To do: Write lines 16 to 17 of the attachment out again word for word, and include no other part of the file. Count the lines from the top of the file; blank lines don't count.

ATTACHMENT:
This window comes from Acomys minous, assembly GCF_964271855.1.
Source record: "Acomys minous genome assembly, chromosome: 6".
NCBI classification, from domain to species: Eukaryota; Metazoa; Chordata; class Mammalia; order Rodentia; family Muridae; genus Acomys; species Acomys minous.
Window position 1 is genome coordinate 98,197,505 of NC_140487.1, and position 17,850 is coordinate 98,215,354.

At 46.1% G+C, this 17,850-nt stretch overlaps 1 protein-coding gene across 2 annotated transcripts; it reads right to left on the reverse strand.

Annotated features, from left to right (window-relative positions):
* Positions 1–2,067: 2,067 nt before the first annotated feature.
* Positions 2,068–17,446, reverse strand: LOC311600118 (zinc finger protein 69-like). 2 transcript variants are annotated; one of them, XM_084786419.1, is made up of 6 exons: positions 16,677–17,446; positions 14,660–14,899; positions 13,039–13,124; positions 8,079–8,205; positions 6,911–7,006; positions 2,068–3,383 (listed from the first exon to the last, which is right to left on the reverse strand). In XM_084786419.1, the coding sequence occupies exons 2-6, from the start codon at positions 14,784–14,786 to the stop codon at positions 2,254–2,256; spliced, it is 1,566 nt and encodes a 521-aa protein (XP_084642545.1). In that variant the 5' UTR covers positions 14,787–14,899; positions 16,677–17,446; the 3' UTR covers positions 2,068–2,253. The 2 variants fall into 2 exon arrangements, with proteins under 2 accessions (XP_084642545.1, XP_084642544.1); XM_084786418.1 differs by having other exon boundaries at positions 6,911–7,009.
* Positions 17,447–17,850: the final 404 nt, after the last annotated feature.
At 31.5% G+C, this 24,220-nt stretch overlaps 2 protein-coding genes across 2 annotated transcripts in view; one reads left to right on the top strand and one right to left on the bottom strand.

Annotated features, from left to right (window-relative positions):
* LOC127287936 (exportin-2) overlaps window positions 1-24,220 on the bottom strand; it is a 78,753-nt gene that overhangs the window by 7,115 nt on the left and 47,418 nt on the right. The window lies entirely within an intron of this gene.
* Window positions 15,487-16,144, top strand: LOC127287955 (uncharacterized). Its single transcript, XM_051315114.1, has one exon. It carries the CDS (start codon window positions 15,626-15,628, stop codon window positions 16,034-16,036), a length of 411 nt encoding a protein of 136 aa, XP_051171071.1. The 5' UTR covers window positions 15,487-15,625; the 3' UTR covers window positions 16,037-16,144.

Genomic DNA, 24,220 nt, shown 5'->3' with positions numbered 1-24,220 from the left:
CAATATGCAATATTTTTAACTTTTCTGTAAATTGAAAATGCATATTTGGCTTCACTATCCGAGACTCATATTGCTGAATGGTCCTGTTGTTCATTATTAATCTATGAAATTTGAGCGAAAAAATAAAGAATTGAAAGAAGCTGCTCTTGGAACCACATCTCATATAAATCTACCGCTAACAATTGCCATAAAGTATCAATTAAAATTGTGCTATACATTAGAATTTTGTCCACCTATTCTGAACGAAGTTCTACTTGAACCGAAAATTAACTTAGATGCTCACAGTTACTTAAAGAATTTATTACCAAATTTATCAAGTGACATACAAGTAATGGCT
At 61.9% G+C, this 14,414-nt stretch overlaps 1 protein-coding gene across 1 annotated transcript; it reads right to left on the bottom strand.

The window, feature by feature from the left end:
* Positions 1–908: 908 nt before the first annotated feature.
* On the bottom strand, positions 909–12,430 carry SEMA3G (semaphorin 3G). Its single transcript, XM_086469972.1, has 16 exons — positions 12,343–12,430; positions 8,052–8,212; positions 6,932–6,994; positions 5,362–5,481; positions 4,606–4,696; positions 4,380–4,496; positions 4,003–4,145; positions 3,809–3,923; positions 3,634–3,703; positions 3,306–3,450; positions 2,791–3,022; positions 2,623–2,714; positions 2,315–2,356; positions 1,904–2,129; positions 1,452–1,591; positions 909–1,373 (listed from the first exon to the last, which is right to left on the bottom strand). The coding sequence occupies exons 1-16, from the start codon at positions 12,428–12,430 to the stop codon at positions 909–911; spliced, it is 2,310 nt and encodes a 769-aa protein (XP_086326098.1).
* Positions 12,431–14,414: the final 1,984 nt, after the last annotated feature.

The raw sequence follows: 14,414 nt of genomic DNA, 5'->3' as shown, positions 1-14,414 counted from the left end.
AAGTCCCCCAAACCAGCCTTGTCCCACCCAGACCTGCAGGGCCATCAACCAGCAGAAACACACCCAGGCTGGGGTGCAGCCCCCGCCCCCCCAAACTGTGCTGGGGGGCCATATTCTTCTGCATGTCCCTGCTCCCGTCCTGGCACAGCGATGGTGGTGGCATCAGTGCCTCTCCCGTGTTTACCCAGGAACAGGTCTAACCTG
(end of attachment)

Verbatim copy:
At 61.9% G+C, this 14,414-nt stretch overlaps 1 protein-coding gene across 1 annotated transcript; it reads right to left on the bottom strand.

The window, feature by feature from the left end: